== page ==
Among these perceived barriers: a lengthy and expensive approval process for studies; a “one-size-fits-all” approach for trials of low- and high-risk interventions; and overly burdensome guidelines for the safety and rights of trial volunteers. “Unless radical improvements are made to the regulatory environment,” they wrote, “the potential of clinical trials to assess the safety and efficacy of new and existing treatments, and, thereby, to produce substantial improvements in health care will not be fulfilled.”

Here’s a thought: Putting a hold on data is an unnecessary obstacle, too. Apparently, however, for the authors of the new editorial, obstacles that maximize value for the people who got somewhere first — even by relying on study volunteers — are just fine.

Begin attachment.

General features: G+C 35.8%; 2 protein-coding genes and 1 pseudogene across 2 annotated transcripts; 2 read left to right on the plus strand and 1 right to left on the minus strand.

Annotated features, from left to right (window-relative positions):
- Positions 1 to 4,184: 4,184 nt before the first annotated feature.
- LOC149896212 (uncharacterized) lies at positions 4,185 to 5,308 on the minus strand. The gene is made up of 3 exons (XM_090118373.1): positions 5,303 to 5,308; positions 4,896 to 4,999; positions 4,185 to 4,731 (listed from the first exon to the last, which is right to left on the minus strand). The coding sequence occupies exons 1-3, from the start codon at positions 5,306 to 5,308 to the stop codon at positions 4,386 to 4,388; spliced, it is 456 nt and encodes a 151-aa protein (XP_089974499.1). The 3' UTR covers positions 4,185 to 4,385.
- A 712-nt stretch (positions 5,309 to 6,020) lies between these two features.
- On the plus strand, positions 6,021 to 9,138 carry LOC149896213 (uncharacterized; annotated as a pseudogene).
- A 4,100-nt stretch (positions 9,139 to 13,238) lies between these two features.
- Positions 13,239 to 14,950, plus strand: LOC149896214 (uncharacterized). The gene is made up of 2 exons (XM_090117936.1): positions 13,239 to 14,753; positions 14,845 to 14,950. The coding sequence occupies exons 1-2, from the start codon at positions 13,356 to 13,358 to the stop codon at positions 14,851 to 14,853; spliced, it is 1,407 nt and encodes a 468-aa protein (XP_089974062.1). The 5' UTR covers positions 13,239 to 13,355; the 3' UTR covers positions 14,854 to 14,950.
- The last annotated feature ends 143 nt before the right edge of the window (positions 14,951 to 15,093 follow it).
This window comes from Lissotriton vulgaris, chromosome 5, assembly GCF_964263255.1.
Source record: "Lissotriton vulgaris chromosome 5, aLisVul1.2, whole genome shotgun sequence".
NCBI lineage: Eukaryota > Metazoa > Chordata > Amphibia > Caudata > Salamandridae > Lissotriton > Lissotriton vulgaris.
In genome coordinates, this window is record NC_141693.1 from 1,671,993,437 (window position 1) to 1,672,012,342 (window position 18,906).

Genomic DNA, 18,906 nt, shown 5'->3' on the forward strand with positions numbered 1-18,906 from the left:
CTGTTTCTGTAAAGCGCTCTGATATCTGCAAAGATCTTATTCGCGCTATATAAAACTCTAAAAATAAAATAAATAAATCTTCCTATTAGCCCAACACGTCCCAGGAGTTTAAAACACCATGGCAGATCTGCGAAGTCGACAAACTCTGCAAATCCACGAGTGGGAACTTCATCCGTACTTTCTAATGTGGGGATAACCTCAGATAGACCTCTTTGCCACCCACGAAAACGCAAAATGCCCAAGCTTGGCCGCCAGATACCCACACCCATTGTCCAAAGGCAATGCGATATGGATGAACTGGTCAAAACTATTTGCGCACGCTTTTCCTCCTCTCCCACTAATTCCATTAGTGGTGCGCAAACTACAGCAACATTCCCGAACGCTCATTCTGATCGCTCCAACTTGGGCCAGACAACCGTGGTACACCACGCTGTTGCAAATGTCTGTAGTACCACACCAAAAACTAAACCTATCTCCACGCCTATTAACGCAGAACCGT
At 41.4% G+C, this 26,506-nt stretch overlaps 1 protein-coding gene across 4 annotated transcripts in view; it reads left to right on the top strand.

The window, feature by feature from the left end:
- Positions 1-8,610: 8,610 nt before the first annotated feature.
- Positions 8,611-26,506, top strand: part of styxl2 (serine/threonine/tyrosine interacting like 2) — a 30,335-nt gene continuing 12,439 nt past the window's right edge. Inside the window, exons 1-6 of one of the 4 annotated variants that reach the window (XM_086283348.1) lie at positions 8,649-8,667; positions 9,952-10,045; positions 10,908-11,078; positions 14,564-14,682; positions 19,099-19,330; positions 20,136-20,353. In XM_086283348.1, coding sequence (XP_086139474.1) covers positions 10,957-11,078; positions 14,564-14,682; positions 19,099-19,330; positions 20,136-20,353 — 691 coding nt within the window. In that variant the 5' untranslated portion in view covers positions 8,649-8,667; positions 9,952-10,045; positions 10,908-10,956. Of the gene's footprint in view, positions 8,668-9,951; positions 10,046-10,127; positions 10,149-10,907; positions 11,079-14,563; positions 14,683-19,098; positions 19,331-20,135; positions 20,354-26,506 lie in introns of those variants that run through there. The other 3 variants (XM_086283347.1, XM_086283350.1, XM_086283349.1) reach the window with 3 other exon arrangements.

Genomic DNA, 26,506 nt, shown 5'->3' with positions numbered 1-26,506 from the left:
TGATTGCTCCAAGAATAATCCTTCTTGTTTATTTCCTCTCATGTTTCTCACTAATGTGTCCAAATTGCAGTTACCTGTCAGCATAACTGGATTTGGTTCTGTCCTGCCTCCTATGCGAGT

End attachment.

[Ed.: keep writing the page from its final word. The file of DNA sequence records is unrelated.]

And ultimately, those are the people that trials are meant to help.

“Some scientists seem to believe that as the people with a god-like ability to save lives — like mine — they are the focus of the whole enterprise,” said patient activist Dave deBronkart, who blogs as “e-Patient Dave.” deBronkart credits his survival of a bout of metastatic kidney cancer to being able to get into a trial of an experimental therapy. “And I profoundly disagree. I think that attitude, while it’s understandable from our shared past, is moribund.”

We’re all for fairness in science, but this new proposal is only concerned with fairness for one group: researchers. What’s missing is the second, and, arguably, most important group: the public, including the people who’ve taken part in trials. They deserve a system in which the fruits of studies come as quickly as possible.